On Wednesday, with so many casualties on the front line - in rocket attacks that followed a rebel offensive - Misrata felt more than ever like a city under siege.
Stopping for a cup of coffee in the morning, we were told that we would have to take it away, we could not drink it there.
Chairs were stacked on tables inside; the owner said it seemed frivolous to be serving coffee, and did not want gossip in his shop with so many people risking their lives on the front line.
The usual coffee bar we go to on the other side of the street was already closed. And, as if to make a point, a funeral procession passed of a fighter killed just a few hours before.
Volunteers tried to control traffic that had built up outside the private hospital which is now the main casualty clearing point, while a radio appeal went out for blood donors. A crude hand-drawn sign sent drivers with a rare blood group towards priority parking spaces.
The two most important defensive lines control the main east-west coastal road that is Libya's artery in better times.
It is a four-hour drive to Benghazi to the east and not much more than two to Tripoli to the west.
Further defences are scattered across a less well-defined front line among flocks of sheep in rolling farmland to the south.
The front lines were set up at the borders of the district of Misrata after Col Muammar Gaddafi's troops were pushed out of the city in fierce house-to-house fighting in April and May.
When the final story of Col Gaddafi's downfall comes to be written, as seems increasingly likely, the courage of this resistance - fought with huge losses against a ruthless enemy - could prove the decisive chapter of Libya's revolution.
Breaking out of this rebel enclave is the next phase, and it looks as if this week it has started.
A series of probing raids began to the west on Monday, and then on Tuesday and Wednesday the first serious fighting happened on the eastern front line.
Fighters who spoke to the BBC said they had come within sight of the outskirts of the next town, Tawargha.
There has never been any doubt about the courage and resolve of a city mobilised for survival, but there have been questions up to now over the technical competence of a citizen army, most of whose men had not handled a weapon until this year.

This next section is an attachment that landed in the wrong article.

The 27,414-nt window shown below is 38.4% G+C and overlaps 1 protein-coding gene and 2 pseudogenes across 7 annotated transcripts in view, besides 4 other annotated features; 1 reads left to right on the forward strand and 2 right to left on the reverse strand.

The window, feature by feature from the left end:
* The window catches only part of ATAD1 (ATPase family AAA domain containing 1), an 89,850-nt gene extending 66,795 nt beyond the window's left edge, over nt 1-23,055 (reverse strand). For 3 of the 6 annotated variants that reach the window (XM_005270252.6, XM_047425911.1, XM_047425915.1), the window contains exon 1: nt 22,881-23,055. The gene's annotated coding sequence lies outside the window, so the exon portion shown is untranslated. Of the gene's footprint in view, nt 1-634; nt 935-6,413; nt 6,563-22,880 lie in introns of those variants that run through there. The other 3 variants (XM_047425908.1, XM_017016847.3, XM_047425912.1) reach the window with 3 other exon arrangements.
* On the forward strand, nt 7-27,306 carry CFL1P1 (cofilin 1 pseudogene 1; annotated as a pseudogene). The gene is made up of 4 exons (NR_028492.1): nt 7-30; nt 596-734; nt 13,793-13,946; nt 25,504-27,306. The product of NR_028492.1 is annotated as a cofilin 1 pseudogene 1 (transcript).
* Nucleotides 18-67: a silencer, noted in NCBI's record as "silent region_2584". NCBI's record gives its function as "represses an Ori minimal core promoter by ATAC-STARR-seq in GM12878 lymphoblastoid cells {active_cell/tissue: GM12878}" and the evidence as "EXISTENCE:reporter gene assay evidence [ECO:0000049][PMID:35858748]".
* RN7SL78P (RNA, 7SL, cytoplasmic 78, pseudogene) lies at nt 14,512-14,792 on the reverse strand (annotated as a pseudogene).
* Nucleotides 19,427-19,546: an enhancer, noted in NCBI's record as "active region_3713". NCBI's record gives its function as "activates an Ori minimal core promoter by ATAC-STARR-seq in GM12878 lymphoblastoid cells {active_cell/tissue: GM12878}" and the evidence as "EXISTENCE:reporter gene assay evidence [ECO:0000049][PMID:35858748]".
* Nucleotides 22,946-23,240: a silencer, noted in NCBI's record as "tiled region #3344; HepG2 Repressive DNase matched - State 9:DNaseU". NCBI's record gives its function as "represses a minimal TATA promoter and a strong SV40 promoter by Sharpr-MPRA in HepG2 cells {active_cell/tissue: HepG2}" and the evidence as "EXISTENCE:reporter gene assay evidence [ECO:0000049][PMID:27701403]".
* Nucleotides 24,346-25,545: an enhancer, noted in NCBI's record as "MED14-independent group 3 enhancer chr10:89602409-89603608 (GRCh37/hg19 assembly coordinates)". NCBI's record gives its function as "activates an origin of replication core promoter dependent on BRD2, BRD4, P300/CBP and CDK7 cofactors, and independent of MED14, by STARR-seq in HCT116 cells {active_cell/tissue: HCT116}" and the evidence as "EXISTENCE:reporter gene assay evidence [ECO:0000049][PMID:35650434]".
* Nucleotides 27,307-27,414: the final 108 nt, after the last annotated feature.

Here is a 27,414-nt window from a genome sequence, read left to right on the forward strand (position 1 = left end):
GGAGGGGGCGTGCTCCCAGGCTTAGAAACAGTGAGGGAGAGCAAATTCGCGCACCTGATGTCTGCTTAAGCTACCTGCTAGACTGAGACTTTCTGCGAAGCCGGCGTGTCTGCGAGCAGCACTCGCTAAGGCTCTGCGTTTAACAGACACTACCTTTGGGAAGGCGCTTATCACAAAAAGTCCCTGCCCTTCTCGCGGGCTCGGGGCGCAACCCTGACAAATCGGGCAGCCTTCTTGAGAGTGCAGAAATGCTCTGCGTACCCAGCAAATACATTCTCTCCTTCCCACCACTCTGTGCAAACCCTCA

They are now engaging in tactical manoeuvres, holding their ground, and using rifles and rocket-propelled-grenade launchers with far more ability.
And although they still lack the ability to use tanks or any other heavy artillery left over from Col Gaddafi's troops, they have welded rocket-launching pods taken from helicopters onto the back of modified pick-up trucks, along with anti-aircraft guns and Grad rocket launchers.
In the advances of both fronts, they moved forward across "red lines" agreed with Nato, and are setting up forward defensive positions.
The red lines were established to give Nato jets the ability to launch strikes on moving vehicles knowing they would be Gaddafi forces. But the move forward implies that those red lines are not fixed.
In any case, the head of military intelligence for the rebel side and military spokesman, Ibrahim Battalmal, has told the BBC they do not depend on Nato support for these smaller tactical skirmishes.
Since British Apache and French Tiger helicopters entered the campaign last week, none has been used on this front - a fact confirmed by a fighter on the eastern front, Ibrahim Arifa, who said: "We saw jet fighters in the morning, but not helicopters."
In advances in both directions, fighters said pro-Gaddafi soldiers whom they had captured had been trying to give themselves up.
This could be wishful thinking, but it could imply the relentless bombing that the Gaddafi government and forces have sustained this week - in day and night-time raids over Tripoli, might finally have broken its ability to manage its forces.